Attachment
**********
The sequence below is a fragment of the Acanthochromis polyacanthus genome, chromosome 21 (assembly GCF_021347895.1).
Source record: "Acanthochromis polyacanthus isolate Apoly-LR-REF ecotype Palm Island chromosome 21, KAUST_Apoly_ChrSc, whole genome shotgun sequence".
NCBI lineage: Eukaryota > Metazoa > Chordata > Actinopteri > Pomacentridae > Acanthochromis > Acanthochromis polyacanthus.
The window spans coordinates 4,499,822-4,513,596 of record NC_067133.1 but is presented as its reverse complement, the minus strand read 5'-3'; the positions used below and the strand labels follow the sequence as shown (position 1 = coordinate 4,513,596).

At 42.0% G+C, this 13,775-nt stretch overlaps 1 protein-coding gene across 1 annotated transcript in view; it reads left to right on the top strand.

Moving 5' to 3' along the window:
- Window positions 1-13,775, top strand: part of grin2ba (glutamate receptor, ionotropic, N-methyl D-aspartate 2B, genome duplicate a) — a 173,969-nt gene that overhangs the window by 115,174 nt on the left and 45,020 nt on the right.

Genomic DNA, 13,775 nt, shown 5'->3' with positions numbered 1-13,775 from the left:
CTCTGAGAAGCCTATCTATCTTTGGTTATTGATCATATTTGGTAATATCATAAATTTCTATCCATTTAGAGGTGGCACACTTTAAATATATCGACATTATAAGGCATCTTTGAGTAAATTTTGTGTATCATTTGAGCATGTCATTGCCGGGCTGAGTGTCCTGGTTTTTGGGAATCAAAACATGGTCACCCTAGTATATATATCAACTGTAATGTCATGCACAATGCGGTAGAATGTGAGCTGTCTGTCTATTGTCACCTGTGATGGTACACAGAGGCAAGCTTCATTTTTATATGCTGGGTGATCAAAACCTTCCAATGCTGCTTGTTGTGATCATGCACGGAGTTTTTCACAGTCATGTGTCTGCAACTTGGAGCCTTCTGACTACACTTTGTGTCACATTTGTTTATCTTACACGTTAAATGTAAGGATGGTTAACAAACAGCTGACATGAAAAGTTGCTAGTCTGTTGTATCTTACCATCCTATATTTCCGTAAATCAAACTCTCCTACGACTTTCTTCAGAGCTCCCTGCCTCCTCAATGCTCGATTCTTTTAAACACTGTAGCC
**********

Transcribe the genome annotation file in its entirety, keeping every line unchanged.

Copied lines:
The sequence below is a fragment of the Acanthochromis polyacanthus genome, chromosome 21 (assembly GCF_021347895.1).
Source record: "Acanthochromis polyacanthus isolate Apoly-LR-REF ecotype Palm Island chromosome 21, KAUST_Apoly_ChrSc, whole genome shotgun sequence".
NCBI lineage: Eukaryota > Metazoa > Chordata > Actinopteri > Pomacentridae > Acanthochromis > Acanthochromis polyacanthus.
The window spans coordinates 4,499,822-4,513,596 of record NC_067133.1 but is presented as its reverse complement, the minus strand read 5'-3'; the positions used below and the strand labels follow the sequence as shown (position 1 = coordinate 4,513,596).

At 42.0% G+C, this 13,775-nt stretch overlaps 1 protein-coding gene across 1 annotated transcript in view; it reads left to right on the top strand.

Moving 5' to 3' along the window:
- Window positions 1-13,775, top strand: part of grin2ba (glutamate receptor, ionotropic, N-methyl D-aspartate 2B, genome duplicate a) — a 173,969-nt gene that overhangs the window by 115,174 nt on the left and 45,020 nt on the right.

Genomic DNA, 13,775 nt, shown 5'->3' with positions numbered 1-13,775 from the left:
CTCTGAGAAGCCTATCTATCTTTGGTTATTGATCATATTTGGTAATATCATAAATTTCTATCCATTTAGAGGTGGCACACTTTAAATATATCGACATTATAAGGCATCTTTGAGTAAATTTTGTGTATCATTTGAGCATGTCATTGCCGGGCTGAGTGTCCTGGTTTTTGGGAATCAAAACATGGTCACCCTAGTATATATATCAACTGTAATGTCATGCACAATGCGGTAGAATGTGAGCTGTCTGTCTATTGTCACCTGTGATGGTACACAGAGGCAAGCTTCATTTTTATATGCTGGGTGATCAAAACCTTCCAATGCTGCTTGTTGTGATCATGCACGGAGTTTTTCACAGTCATGTGTCTGCAACTTGGAGCCTTCTGACTACACTTTGTGTCACATTTGTTTATCTTACACGTTAAATGTAAGGATGGTTAACAAACAGCTGACATGAAAAGTTGCTAGTCTGTTGTATCTTACCATCCTATATTTCCGTAAATCAAACTCTCCTACGACTTTCTTCAGAGCTCCCTGCCTCCTCAATGCTCGATTCTTTTAAACACTGTAGCC